There are over 100 officials of the CFMEU before the courts on over 1,000 breaches of industrial law. This is, we're at a point now, where two-thirds or more of all industrial disputes are in the construction sector. It is adding to the cost of every project - every hospital, every school, every mine, every LNG train, every piece of infrastructure, every apartment building - costs are being added to it unreasonably, unwarrantedly, unlawfully by this industrial lawlessness.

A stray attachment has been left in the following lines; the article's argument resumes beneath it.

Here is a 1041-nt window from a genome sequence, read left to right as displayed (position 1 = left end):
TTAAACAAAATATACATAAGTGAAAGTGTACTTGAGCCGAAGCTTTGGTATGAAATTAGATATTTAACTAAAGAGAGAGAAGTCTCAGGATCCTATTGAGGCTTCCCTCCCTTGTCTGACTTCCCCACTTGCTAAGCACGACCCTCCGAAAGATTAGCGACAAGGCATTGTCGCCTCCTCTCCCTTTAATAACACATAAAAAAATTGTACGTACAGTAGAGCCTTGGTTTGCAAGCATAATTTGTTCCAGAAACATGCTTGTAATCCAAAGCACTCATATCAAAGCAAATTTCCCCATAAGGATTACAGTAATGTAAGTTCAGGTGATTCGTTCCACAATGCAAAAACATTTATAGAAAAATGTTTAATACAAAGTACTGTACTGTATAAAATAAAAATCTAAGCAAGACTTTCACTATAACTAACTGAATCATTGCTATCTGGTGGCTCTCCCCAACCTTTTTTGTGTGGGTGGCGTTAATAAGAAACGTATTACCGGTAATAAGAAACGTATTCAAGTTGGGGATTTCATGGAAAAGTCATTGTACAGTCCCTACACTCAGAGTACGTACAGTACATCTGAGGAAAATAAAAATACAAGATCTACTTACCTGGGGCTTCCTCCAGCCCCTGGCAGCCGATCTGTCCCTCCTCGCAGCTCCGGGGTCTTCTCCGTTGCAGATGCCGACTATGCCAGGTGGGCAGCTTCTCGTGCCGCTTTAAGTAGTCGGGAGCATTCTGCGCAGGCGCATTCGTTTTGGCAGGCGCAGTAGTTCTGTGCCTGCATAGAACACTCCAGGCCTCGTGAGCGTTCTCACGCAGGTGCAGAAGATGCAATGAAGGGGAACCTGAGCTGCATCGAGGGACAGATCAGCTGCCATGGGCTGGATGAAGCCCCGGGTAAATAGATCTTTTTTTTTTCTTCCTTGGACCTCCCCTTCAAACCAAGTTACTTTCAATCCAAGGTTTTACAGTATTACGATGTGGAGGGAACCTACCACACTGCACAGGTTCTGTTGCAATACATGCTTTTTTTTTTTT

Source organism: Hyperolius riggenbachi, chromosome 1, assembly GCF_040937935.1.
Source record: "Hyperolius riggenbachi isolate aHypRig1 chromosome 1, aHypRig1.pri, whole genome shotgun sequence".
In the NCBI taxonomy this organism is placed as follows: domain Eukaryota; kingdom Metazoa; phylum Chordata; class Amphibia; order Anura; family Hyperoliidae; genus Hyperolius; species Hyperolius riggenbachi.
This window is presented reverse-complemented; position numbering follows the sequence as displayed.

Now there is an answer. It was the answer we had under the Howard Government. A strong cop on the beat - the Australian Building and Construction Commission. And we want to reinstate that. We believe it's vital. It is a vital element in ensuring our economic growth, our continued development in the 21st century economy. That is why Parliament is coming back on the 18th of April so that the Senate can deal with that Bill and we urge them to pass it. If they don’t pass it, then we will have a double dissolution, there will be an election on the 2nd of July and the Australian people will decide whether they want the law to prevail, whether they want the rule of law to return to the construction industry.